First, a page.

An effort to restore the one-room Le Center Schoolhouse is being picked up by new leadership.
At the Oct. 13 Le Center City Council meeting, the councilors voted to transfer ownership of the one-room schoolhouse on the Le Sueur County Fairgrounds and the settler’s building on the same parcel to the Le Sueur County Historical Society. The change in ownership comes in the wake of a campaign to raise money for the restoration of the schoolhouse.
The 150-year old District 75 schoolhouse used to be a prime spot for families to learn about the county’s history during the Le Sueur County Fair, but the building has been closed for several years and has fallen into disrepair.
A committee of community members, including Councilor Collin Scott, took on the project to bring the building up to code. Rotted floor joists, the cedar shingles on the roof, the facia on the north side of the building, the main entry door and the stairs and deck leading into the entrance all need to be replaced. The committee also drew plans to install an ADA accessible ramp to the entrance, replace broken windows and siding, and give the building a new paint job.
Councilor Scott had previously requested a donation from the city of Le Center to the restoration project since the building belonged to the city and rested on city-owned land. But in September, he made a new request for the council after an anonymous donor promised to fully fund the project on the condition that the city set up a maintenance fund that would keep the schoolhouse in good condition. The proposed fund would have relied on donations.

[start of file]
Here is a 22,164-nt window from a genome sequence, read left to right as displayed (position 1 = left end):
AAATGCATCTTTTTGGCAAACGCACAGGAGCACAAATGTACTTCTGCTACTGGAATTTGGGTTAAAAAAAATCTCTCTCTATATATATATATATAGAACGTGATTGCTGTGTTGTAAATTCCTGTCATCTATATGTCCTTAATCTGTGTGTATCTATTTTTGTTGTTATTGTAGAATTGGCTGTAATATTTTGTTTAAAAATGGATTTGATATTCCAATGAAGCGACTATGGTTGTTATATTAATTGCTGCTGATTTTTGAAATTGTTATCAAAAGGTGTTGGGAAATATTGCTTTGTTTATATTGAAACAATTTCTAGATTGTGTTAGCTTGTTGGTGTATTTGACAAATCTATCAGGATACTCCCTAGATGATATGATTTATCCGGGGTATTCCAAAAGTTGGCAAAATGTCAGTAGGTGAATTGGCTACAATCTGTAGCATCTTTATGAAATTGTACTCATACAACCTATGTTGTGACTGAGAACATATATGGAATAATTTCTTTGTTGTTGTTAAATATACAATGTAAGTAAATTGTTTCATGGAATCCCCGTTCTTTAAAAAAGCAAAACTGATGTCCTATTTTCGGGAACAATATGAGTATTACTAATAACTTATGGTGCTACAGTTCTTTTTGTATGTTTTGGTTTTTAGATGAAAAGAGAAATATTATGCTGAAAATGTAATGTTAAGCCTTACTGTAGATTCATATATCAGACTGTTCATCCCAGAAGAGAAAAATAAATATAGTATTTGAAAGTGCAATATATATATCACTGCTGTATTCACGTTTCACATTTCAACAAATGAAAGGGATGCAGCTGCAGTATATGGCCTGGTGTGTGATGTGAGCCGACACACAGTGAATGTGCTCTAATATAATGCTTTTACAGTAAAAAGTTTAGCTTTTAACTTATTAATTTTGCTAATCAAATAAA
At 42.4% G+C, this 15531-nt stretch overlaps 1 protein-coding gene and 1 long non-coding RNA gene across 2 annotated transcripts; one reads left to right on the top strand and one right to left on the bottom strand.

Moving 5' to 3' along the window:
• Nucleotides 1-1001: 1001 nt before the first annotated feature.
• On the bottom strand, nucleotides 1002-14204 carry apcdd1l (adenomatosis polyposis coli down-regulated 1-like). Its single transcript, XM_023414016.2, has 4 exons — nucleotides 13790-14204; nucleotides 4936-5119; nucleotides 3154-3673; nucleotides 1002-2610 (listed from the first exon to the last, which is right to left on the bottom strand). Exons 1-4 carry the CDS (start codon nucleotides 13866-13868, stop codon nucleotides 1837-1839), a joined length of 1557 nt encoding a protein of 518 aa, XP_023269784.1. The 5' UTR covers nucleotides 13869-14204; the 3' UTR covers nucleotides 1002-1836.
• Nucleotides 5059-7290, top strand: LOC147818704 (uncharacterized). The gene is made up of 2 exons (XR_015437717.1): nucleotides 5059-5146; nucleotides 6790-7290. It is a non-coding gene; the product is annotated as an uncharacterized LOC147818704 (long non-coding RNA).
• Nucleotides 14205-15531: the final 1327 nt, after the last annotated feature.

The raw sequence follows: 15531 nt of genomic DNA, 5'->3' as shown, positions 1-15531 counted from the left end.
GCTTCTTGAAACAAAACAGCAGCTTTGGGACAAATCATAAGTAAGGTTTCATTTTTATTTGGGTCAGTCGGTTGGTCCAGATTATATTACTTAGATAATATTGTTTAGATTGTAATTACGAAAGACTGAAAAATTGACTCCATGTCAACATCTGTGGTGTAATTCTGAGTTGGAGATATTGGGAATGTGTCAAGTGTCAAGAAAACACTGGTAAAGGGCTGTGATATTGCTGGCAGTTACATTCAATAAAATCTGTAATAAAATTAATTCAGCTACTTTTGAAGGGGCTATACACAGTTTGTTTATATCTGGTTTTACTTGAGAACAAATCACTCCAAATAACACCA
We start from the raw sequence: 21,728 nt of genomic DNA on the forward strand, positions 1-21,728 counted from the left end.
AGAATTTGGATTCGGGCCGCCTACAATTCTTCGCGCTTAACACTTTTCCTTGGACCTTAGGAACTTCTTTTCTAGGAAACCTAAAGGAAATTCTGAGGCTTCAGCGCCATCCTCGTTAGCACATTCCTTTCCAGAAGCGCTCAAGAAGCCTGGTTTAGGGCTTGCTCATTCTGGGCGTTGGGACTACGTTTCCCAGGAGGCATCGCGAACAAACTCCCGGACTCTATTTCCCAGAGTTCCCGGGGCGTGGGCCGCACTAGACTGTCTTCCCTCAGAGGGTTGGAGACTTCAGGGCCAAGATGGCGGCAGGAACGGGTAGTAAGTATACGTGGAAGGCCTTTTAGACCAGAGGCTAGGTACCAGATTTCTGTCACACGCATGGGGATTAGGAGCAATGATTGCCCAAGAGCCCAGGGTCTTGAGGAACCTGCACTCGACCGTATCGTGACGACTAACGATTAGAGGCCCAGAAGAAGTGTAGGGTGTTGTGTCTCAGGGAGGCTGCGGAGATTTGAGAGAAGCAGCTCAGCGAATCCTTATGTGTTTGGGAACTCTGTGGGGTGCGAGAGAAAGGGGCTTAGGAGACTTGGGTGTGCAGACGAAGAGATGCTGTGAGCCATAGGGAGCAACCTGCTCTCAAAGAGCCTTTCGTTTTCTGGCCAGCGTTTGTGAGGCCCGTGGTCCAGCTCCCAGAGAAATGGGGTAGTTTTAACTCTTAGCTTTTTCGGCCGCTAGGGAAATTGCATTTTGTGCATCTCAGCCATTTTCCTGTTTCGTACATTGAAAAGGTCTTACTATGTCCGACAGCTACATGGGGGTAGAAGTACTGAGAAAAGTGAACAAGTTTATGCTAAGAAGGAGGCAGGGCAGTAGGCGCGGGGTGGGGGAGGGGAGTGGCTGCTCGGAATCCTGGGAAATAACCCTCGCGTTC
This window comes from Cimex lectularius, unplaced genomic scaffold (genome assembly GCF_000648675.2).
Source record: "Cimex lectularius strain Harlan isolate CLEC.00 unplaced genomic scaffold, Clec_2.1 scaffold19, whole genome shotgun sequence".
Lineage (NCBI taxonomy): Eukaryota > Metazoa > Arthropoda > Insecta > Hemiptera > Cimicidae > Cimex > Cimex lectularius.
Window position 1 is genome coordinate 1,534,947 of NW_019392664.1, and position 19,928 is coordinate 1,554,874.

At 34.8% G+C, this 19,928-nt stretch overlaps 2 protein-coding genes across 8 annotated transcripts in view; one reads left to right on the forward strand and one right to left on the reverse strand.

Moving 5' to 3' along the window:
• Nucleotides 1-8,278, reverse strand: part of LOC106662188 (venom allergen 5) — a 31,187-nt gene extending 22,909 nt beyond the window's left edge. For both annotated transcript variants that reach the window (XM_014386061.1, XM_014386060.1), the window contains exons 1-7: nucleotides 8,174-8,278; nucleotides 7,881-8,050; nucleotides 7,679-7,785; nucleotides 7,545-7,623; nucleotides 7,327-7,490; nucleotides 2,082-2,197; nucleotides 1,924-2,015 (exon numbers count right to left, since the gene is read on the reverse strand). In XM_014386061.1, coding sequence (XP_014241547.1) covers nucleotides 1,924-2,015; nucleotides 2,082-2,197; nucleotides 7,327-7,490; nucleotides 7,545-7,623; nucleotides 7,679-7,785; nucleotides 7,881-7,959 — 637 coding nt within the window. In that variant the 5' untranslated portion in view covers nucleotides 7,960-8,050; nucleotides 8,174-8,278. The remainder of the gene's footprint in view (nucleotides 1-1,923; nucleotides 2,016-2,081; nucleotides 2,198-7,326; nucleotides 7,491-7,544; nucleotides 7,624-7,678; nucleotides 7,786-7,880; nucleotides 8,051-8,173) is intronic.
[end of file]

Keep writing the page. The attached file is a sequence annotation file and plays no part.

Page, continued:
Le Center Mayor Josh Frederickson was open to considering a donation to the schoolhouse restoration, but did not want the city managing the project. The mayor raised concerns that the city could be held liable if an accident were to occur during the restoration and that a maintenance fund couldn’t be self-sufficient if it relied on donations.
City Attorney Jason Moran added that the city could not act as a trustee to invest or manage an account like a maintenance fund.
Instead, the city has turned to Le Sueur County Historical Society to manage the project and the building. The Historical Society already owns the contents within the schoolhouse, but the building itself was given to the city.
“What this does is it cleans up a lot of the stuff that was out there, particularly with the amount of donations that you guys were receiving,” said Frederickson. “Having that not be operated by the city of Le Center is the best solution. It should be operated by [the Historical Society].”
“Everybody is very excited. I have heard nothing but positive things about it,” Frederickson added. “What we had last month was a lengthy discussion, but it is by far not a hurdle in getting the way of all the hard work that was done.”
Under the new agreement, the schoolhouse and settler’s building will belong to the Historical Society but the land itself will remain city-owned. The council leased the land parcel to the Historical Society for 99 years at a cost of $1. In the event that the Historical Society dissolves or becomes inactive during that 99-year period, ownership of the building would be transferred back to the city.
“What [City Administrator Chris] Collins said is quite agreeable to us,” said Historical Society President Bill Stangler. “I think this will work very, very well.”